Now on the other side of the country and with only a few days between games, Copley will not make the long trip back home during the team’s Christmas break. Instead, he will remain in D.C. and, as he admitted, will enjoy a warmer Christmas.

But he still wouldn’t mind a little snow.

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The Capitals see so much more in Tom Wilson than just the physical play

The Capitals see so much more in Tom Wilson than just the physical play

The Capitals raised eyebrows over the summer by signing forward Tom Wilson to a six-year, $31 million contract. That’s a hefty contract for a goon whose only contribution to the team are some big hits.

But general manager Brian MacLellan sees a lot more to Wilson’s game than just the physical play. In him, MacLellan sees a top-line line player who is a leader on and off the ice. That was evident during the team’s run to the Stanley Cup and that’s why the team made such a sizable commitment to him in the offseason.

Wilson has a certain reputation around the league because of his physical style of play and his past run-ins with the Department of Player Safety. But that only tells you part of the story. When you look at Wilson’s entire skillset and body of work, it soon becomes clear why the Capitals have so much faith in him.

Washington recognized Wilson’s potential early on, making him a first-round draft pick in the 2012 NHL draft.

“Our amateur scouts had a high opinion of him -- the skating, the physicality, the character – and I think they thought there was some upside there offensively that we could tap into,” MacLellan said in an exclusive interview with NBC Sports Washington. “He did score some at the junior level, but they thought he could get to a different level as he turned pro.”

But because of how he was utilized when he first entered the league, no one knew Wilson had that extra level to his game.

In need of a physical presence to plug into the lineup, head coach Adam Oates gave Wilson his NHL debut in the 2013 postseason. Rather than return him to his junior team the following season, the Caps elected to keep him in the NHL. Oates, however, only utilized him in a fourth-line enforcer role and that’s how Wilson’s reputation began to grow.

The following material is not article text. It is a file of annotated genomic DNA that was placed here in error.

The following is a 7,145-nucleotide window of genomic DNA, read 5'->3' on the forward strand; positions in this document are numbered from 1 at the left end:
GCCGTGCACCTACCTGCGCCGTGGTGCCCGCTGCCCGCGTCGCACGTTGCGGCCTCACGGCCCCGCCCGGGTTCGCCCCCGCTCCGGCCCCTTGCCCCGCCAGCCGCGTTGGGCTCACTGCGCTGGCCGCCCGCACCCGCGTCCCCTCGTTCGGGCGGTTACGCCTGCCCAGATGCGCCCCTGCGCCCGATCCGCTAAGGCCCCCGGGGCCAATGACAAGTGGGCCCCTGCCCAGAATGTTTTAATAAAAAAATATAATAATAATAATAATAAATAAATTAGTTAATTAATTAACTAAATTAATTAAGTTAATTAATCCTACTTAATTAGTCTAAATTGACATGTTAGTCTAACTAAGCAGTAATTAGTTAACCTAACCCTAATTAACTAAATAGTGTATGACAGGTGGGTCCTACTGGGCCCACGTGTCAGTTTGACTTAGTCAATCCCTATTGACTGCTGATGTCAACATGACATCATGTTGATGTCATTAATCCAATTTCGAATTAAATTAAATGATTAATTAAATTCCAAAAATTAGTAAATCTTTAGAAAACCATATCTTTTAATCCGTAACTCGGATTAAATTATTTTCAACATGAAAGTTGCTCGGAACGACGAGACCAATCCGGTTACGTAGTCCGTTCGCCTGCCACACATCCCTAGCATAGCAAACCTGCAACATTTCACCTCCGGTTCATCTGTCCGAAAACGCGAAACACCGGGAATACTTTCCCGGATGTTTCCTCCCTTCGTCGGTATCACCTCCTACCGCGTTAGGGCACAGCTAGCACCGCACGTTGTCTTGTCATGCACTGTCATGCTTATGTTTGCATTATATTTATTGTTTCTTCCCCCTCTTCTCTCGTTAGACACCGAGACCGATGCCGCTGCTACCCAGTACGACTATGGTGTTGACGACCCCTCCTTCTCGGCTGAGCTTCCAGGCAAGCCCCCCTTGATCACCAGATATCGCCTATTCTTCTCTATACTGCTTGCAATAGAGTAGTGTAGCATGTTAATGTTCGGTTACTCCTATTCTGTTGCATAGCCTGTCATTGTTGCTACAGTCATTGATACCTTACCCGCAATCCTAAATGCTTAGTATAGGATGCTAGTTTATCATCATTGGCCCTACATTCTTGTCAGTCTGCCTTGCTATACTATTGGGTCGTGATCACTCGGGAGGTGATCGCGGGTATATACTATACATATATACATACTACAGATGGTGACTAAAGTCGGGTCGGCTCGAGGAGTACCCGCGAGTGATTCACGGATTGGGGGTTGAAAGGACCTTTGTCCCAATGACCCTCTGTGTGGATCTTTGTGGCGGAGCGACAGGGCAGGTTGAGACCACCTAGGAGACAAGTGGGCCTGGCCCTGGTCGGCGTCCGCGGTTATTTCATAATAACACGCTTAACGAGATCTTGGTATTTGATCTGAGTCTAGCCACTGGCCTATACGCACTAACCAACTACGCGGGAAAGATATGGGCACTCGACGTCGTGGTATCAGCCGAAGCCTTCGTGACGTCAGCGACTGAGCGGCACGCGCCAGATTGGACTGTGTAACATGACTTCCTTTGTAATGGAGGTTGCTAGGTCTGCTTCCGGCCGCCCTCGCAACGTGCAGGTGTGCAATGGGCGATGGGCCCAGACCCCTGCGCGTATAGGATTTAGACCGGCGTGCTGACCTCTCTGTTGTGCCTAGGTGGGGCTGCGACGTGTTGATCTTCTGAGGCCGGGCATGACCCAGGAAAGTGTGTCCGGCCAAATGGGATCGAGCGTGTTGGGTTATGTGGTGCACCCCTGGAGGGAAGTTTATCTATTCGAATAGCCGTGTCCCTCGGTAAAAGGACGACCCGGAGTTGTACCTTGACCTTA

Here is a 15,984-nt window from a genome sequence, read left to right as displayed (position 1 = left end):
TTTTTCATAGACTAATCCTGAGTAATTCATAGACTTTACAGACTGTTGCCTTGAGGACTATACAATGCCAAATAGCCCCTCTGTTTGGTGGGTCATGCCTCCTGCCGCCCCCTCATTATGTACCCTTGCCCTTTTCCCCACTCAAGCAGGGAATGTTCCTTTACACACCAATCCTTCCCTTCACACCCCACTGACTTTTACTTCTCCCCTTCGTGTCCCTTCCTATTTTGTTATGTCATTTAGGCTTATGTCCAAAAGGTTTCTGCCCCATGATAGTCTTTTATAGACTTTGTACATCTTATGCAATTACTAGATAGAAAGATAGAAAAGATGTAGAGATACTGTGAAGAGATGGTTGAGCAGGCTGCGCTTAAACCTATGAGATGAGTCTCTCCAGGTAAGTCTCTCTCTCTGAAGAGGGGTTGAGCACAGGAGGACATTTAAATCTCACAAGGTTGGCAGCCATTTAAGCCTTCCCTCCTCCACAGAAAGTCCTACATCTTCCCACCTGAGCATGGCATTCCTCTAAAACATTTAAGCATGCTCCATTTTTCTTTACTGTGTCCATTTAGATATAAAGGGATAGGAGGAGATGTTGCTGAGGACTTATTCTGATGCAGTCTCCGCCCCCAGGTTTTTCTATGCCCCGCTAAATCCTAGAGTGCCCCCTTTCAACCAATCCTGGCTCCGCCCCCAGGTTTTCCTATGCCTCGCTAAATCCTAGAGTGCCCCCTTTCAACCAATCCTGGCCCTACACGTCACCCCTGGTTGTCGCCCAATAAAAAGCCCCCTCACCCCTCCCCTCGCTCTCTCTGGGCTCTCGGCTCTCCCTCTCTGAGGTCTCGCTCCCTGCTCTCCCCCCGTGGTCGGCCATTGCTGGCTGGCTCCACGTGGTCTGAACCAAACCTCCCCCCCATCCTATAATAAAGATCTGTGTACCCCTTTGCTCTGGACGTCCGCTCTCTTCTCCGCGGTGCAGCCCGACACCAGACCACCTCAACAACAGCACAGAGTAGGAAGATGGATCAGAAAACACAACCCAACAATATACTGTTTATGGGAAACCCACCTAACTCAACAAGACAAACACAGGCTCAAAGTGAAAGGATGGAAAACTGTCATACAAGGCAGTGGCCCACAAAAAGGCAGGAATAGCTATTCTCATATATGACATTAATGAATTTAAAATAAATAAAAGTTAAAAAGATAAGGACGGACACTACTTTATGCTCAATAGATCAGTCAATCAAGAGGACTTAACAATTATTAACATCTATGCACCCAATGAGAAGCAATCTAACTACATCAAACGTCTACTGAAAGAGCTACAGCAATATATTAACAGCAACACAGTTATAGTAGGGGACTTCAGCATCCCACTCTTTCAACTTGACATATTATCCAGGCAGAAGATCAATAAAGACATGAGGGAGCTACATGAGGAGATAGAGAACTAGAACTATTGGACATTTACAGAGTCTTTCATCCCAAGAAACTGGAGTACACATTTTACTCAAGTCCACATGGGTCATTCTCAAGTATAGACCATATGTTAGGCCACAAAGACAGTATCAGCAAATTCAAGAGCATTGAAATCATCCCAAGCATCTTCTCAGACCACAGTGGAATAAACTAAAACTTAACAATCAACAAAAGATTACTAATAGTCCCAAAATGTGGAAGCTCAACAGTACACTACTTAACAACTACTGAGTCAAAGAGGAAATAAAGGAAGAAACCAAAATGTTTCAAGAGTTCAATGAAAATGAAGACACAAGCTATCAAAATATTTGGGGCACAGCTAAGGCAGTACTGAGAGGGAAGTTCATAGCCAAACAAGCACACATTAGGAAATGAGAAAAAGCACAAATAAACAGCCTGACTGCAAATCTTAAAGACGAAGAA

Wilson worked hard at developing other aspects of his game, but it was hard to show those with fourth line minutes. No one saw the work he was putting into his game, all they saw was highlights of fights or big hits.

“He came in originally as a fourth line energy player, might have started in the league a year or two early or not depending on your opinion,” MacLellan said.

Wilson’s real breakout season came in the latter half of the 2017-18 campaign when Barry Trotz elected to make him a top line player.

Alex Ovechkin and Evgeny Kuznetsov are two of the most talented offensive players in the NHL, but they are not nearly as good in their own zone. Rather than just load the top line with offensive skill and thus limit the situations in which it could be used, Trotz looked for someone who provide some defensive balance while also be able to keep up with the offensive skill of his line mates.

Wilson seemed like an odd choice initially, but only because most did not know how strong a skater he was. Most did not know his offensive upside. Most did not know the type of leader he was.

But the team did. It didn’t take long for the top line to take off with Wilson playing on the right wing.

“From the last 60 games and into the playoffs, I think his game hit a different level,” MacLellan said. “He played well on the first line with Kuznetsov and Ovechkin. [He] brings a lot to our team, brings a lot of energy to our team and I think at the point there in the playoffs that if we don’t have Tom Wilson, I don’t think we’re winning the Stanley Cup. He was that effective down in a couple of those series.”

If a general manager views a player as being that important to his team’s success, a big contract won’t be far behind.

It was a small sample size, but Wilson was only living up to the potential the Caps always knew he had and so a long-term deal seemed like a no-brainer.

“We felt confident and wanted him to be around here for as long as we could get him,” MacLellan said. “Both parties could have wanted a shorter term just to test the comfort level, test where he’s going to be skill wise and the impact he’s going to have on our team, but I think we were comfortable going term on him because we believe in the player, we believe in the person.”

“When the GM and the organization reach out and are willing to do a long-term thing, it’s pretty exciting and makes you feel good,” Wilson said. “That being said, it’s responsibility to continue to improve and help the team win because at the end of the day, that’s all that really matters.”

For more on Wilson the player and the person, be sure to check out our mini documentary “Tom Wilson: Marked Man” that will drop Wednesday exclusively on the MyTeams app!